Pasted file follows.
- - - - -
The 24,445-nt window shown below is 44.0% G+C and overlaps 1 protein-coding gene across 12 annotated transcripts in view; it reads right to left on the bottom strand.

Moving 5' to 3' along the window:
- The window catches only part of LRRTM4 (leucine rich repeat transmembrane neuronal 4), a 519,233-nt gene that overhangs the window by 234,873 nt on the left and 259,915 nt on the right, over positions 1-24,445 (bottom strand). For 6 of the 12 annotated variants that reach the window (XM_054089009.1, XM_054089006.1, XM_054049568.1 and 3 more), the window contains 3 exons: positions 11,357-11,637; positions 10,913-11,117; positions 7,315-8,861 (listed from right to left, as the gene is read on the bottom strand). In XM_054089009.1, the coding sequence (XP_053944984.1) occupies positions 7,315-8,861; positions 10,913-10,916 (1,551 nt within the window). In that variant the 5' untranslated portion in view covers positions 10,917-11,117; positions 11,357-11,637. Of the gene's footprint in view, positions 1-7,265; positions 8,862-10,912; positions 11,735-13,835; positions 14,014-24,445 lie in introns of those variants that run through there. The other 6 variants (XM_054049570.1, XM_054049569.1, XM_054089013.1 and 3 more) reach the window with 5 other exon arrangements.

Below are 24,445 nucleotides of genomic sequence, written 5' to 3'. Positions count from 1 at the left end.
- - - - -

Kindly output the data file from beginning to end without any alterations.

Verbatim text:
The 24,445-nt window shown below is 44.0% G+C and overlaps 1 protein-coding gene across 12 annotated transcripts in view; it reads right to left on the bottom strand.

Moving 5' to 3' along the window:
- The window catches only part of LRRTM4 (leucine rich repeat transmembrane neuronal 4), a 519,233-nt gene that overhangs the window by 234,873 nt on the left and 259,915 nt on the right, over positions 1-24,445 (bottom strand). For 6 of the 12 annotated variants that reach the window (XM_054089009.1, XM_054089006.1, XM_054049568.1 and 3 more), the window contains 3 exons: positions 11,357-11,637; positions 10,913-11,117; positions 7,315-8,861 (listed from right to left, as the gene is read on the bottom strand). In XM_054089009.1, the coding sequence (XP_053944984.1) occupies positions 7,315-8,861; positions 10,913-10,916 (1,551 nt within the window). In that variant the 5' untranslated portion in view covers positions 10,917-11,117; positions 11,357-11,637. Of the gene's footprint in view, positions 1-7,265; positions 8,862-10,912; positions 11,735-13,835; positions 14,014-24,445 lie in introns of those variants that run through there. The other 6 variants (XM_054049570.1, XM_054049569.1, XM_054089013.1 and 3 more) reach the window with 5 other exon arrangements.

Below are 24,445 nucleotides of genomic sequence, written 5' to 3'. Positions count from 1 at the left end.